Anxiety Could be a Good Thing in a Crisis: How Brains Respond to Social Cues
Do you get anxious easily? This could be a good thing in a crisis. Scientists have found that the brain devotes more processing resources to social situations that signal threat than those that are benign.
Many people know about a "sixth sense" that we have for danger. But what if the ability to devote more resources to specific situations could explain that sixth sense? In this latest study, the researchers looked at social threats and how our brains respond to them.
Facial displays of emotion can be ambiguous. In this case, though, researchers managed to identify what it is that makes a person particularly threatening. They found that the direction a person is looking in is key to enhancing our sensitivity to their emotions. Anger paired with a direct gaze produces a response in the brain in only 200 milliseconds, which is faster than if the angry person is looking elsewhere.
The scientists also found that anxious individuals detect threat in a different region of the brain from people who are more laid-back. This difference, though, may serve a useful purpose; anxious people process threats using regions of the brain responsible for action. Meanwhile, low anxious people process them in sensory circuits, which are responsible for face recognition.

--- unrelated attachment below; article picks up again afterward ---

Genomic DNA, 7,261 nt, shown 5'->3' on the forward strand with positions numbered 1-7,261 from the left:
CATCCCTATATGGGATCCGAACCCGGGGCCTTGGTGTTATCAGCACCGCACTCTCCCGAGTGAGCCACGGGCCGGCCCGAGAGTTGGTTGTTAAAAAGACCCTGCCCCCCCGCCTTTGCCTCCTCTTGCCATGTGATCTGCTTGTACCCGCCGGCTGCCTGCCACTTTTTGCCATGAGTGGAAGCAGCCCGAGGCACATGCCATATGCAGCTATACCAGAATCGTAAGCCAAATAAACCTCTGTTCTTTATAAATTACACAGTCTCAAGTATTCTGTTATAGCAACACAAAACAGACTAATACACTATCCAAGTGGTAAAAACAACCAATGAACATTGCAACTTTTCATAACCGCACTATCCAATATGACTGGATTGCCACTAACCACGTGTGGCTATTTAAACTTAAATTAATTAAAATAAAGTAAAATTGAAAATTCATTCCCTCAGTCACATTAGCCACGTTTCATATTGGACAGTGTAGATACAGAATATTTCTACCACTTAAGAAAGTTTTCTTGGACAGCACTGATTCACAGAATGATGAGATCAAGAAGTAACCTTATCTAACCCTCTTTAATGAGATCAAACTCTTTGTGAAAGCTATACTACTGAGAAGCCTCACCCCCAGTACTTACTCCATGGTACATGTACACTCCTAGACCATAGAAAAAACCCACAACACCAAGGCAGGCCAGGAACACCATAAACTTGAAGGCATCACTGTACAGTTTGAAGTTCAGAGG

"In contrast to previous work, our findings demonstrate that the brain devotes more processing resources to negative emotions that signal threat, rather than to any display of negative emotion," said Marwa El Zein, lead author of the new study, in a news release.
The findings reveal that anxiety may actually help people process threats. With that said, the researchers hope to also determine whether the same is true for people with anxiety scores in the clinical range.
The findings are published in the journal eLife.
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